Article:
As 2022 marks the first revalidation year since the nursing associate (NA) role was introduced, we have spoken to a variety of employers and NAs from across England to find out how the role was adopted and continues to develop as an integral part of the NHS workforce.
I’ve been a nursing associate (NA) for three years but started out as a healthcare assistant (HCA). East London Foundation Trust (ELFT) put in a bid as a pilot site for trainee nursing associates (TNAs), as part of the first Health Education England (HEE) NA pilot. There were about seventy TNAs across England in that first pilot, also known as the fast followers programme, and about thirty graduated. I was one of the fast followers at ELFT.
I saw the NA role as a step up and a flexible way to progress into the nursing programme as you can do it part time, so I could work at the same time as completing my degree.
There weren’t many TNAs in the first pilot and it wasn’t Nursing and Midwifery Council (NMC) regulated until six months before the programme ended. It was at that point they introduced medicine management and clinical supervision, which changed the goalposts of the programme part way through, however, I found the challenge quite rewarding.
To undertake the TNA programme, you had to already work in healthcare. The role helps bridge the gap between healthcare workers and nurses and shares the service pressure among nursing roles. It also supports nurses in providing more holistic patient care as it streamlines patient service, for example, NAs can perform clinical tasks that HCAs are unable to perform.
I’m currently the only NA at NHFT but more are due to qualify soon. I feel like I’m helping to set the foundations and build the role here, particularly coming from ELFT where it was well established.
The nurses have made me feel welcome and I’m eager to overcome some of the misunderstandings or lack of knowledge about the role and what the training involves, for example undertaking a degree.
The broader team are excited about the NA role being introduced here, particularly with helping to address the pressures of not having enough registered staff.
Since I’ve been at NHFT, I’ve seen other HCAs apply for the NA role. You get financial support and incentives to undertake the TNA programme and it’s like a less intense version of a nursing degree, that’s accessible and makes people feel empowered to achieve higher professional goals.
I think people that apply for the NA role feel more valued in multi-disciplinary teams, as they have the formal education and knowledge to back up their assessments. You have the knowledge across a broader spectrum of clinical areas to back up your decisions and clinical responsibility.
After I qualified, ELFT wanted to make sure I was able to use the skills that I had learned at university. They saw the potential of having someone who is allocated HCA shifts with the ability to do medication, and I was quickly brought up to speed with the medicines management policy. Throughout my studies and placement, I was involved with medication management, via shadowing and practical placements. Based on this experience, my employers were keen to get me involved with medication management. Once my preceptorship had finished and I had completed my trolley handling assessment, my whole team felt the change.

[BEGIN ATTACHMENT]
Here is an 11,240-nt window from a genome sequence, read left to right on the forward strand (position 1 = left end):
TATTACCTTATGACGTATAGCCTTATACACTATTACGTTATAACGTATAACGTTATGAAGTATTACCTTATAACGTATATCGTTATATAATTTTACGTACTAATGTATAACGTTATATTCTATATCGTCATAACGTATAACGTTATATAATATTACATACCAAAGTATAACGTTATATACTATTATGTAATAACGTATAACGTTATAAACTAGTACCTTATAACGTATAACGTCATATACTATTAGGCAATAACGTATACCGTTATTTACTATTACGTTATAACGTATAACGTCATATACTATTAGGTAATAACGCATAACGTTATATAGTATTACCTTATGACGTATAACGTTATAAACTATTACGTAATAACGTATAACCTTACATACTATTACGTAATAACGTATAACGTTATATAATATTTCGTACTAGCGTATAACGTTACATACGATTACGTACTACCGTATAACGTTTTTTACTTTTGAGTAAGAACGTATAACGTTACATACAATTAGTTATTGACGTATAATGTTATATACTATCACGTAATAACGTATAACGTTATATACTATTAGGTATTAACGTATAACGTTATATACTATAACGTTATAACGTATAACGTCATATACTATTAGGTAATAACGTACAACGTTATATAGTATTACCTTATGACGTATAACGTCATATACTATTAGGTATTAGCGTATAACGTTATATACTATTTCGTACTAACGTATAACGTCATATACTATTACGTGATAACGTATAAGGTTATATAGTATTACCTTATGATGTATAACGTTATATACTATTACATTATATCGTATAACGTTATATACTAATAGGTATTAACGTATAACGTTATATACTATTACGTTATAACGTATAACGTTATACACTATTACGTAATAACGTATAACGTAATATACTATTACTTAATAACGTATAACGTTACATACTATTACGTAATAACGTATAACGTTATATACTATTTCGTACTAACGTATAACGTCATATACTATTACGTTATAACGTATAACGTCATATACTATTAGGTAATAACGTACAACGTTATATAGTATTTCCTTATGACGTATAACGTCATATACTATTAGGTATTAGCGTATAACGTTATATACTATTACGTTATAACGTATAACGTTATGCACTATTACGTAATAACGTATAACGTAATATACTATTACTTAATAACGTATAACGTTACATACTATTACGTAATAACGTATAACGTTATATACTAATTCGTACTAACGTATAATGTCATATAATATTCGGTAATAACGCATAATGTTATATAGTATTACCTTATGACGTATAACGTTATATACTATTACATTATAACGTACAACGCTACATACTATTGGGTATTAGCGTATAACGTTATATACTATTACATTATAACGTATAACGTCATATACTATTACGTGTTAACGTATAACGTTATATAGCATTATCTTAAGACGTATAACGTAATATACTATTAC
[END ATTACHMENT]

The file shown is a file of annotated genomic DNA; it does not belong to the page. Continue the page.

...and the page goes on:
In that first pilot of ten TNAs at ELFT, seven dropped out in the first nine months, three graduated, and two, including myself, took jobs as NAs. A lot of TNAs were leaving at the beginning but they’ve since made the training more accessible via an apprenticeship route.
The apprenticeship route gives you more time to study and is less intense in terms of the academic side of the training, which from experience, tends to be where people struggle the most.
Although I haven’t taken the apprenticeship route myself, my colleagues who have, have said that the flexibility compared to a full time academic course, took away a lot of the stress of studying. There’s a broad spectrum of NA placements: paediatrics, mental health, palliative care, physical health, A&E, cardiac wards, which provides a competitive edge when streamlining the service.
There is also the opportunity to top up after you complete the NA foundation degree, meaning you can choose between the practice area you wish to work in; mental health or general, paediatric.
For your revalidation, I feel like a lot is expected of you to ensure your skills are up to date. You complete reflective practice in five written pieces on the different areas you’ve worked in. You then write about the stuff you do every day, including development and upskilling. If you start the revalidation paperwork early enough it’s fine, you just need to take the time to read the requirements of the revalidation document, and always keep this in your portfolio in case the NMC requests evidence. The process can seem overwhelming, but if you take the time, it’s actually quite simple.
I enjoy working in mental health the most, it has motivated me more to understand the connections between physiology and psychology and I’m now looking at the advanced nurse practitioner degree as the next step after finishing my mental health nursing.
I’m waiting until October to start the top up degree. You do two years to become a mental health nurse and only do an additional eighteen-month degree to top up. I think this really incentivises the NA role more than anything, as the flexibility makes academic study more accessible and training more manageable. The registered nursing associate foundation degree is something that looks good on your CV as well.